1916-1918 / Brush and ink with watercolor and shell gold over a 19th-century French lithographic illustration; laid down on canvas / 19 1/2”x12 7/8” / National Gallery of Art, Washington, DC
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Previous November 30 posts:
Early last century, when the sight of a woman in trousers could still cause a flap, the spectacle of Baroness Elsa von Freytag-Loringhoven must have aroused hairy panic.
With her five stray dogs trailing behind her on a gilded leash, she would walk regally through Washington Square Park, wearing a short Scottish kilt, a brassiere made from two tomato cans tied together with green string and, hanging from her neck, a wooden birdcage — with a live, chirping canary.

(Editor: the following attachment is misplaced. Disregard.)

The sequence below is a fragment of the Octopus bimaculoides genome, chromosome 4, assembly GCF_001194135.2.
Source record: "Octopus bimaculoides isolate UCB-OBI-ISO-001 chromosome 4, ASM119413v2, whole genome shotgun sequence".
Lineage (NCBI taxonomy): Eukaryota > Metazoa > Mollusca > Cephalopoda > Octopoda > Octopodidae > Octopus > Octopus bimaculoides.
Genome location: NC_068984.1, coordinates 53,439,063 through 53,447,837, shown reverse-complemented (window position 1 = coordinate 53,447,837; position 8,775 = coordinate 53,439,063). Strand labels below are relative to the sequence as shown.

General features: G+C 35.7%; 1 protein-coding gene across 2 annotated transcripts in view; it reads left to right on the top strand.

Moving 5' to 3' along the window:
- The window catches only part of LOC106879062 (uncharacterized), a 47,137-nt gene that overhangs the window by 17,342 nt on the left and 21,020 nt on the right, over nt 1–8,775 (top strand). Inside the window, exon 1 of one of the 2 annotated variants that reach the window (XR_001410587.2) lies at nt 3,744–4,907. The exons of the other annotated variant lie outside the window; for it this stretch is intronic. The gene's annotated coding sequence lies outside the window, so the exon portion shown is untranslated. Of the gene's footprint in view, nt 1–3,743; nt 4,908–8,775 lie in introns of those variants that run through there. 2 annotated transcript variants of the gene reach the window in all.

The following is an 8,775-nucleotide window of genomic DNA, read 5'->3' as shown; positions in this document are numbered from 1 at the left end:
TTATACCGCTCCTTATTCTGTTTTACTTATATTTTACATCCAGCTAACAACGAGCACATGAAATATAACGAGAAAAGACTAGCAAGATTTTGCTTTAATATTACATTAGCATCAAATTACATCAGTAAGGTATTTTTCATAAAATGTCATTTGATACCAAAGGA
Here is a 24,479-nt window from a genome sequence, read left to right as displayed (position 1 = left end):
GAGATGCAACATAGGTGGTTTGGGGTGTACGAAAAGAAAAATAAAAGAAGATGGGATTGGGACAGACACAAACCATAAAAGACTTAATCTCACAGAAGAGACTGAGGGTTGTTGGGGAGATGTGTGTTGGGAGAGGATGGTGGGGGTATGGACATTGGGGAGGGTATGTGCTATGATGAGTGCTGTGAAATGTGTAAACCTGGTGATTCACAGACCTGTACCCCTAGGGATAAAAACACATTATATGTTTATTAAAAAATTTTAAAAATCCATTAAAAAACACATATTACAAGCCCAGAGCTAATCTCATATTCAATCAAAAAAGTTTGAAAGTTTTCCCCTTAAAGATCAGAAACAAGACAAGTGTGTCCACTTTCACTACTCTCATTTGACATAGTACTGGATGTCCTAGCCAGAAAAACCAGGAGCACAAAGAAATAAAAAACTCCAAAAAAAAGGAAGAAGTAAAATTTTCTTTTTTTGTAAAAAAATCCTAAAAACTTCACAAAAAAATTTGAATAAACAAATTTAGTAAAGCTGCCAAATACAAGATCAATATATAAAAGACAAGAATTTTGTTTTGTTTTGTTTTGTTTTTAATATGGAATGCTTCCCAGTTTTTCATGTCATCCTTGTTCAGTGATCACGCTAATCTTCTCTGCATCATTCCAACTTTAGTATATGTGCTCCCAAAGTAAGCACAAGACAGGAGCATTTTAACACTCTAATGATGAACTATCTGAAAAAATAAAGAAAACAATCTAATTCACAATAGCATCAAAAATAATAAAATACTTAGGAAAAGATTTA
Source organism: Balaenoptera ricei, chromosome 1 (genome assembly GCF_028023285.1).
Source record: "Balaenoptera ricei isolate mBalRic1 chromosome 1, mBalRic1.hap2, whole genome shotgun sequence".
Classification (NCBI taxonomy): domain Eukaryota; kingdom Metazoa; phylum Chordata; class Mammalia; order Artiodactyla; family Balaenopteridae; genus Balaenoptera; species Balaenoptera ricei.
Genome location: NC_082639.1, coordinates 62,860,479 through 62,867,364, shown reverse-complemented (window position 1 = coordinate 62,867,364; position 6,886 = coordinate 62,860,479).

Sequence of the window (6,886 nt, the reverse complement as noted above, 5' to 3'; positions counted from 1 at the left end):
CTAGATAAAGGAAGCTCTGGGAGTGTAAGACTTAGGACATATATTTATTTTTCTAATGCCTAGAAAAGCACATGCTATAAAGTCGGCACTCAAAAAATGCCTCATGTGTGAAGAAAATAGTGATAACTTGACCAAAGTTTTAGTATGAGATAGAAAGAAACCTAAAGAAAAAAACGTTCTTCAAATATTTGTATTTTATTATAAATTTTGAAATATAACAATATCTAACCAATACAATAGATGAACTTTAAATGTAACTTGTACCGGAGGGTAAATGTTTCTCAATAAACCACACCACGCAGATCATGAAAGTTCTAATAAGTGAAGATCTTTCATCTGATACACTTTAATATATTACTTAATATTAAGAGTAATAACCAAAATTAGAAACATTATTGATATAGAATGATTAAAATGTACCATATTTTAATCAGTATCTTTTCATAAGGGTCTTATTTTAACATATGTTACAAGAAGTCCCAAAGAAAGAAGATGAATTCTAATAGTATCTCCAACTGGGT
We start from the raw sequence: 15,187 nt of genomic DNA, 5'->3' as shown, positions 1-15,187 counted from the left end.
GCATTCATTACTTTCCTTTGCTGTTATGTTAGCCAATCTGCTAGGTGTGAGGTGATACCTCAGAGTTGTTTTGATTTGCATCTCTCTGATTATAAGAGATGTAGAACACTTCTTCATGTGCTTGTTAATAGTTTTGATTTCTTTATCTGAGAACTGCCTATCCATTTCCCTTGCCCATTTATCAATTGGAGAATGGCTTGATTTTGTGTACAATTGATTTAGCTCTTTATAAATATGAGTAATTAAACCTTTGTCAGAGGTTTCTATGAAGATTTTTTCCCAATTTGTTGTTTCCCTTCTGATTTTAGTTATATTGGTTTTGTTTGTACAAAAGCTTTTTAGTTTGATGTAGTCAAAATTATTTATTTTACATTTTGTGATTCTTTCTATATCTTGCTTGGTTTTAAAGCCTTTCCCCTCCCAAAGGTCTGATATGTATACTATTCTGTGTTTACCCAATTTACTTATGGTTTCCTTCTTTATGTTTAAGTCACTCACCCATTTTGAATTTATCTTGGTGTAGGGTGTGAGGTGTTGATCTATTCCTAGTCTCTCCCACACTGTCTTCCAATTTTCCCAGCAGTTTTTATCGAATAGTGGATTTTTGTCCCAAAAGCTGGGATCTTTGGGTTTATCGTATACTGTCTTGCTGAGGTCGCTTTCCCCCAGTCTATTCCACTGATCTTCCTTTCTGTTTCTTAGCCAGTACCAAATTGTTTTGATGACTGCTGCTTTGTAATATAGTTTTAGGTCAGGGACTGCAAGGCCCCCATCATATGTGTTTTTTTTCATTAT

A Dada poet and collagist, artists’ model and troublemaker, she was called by those who knew her simply “the Baroness.” In the late 1910’s and early 1920’s, the Baroness reigned among the intellectual avant-garde who laughed at sexual taboos and made art their revolution. But in the wildly colorful hothouse of Greenwich Village bohemia, the Baroness was the most exotic blossom of them all. “She is not a futurist,” Marcel Duchamp said. “She is the future.”
The Dada Baroness~
Did Marcel Duchamp steal Elsa’s urinal?~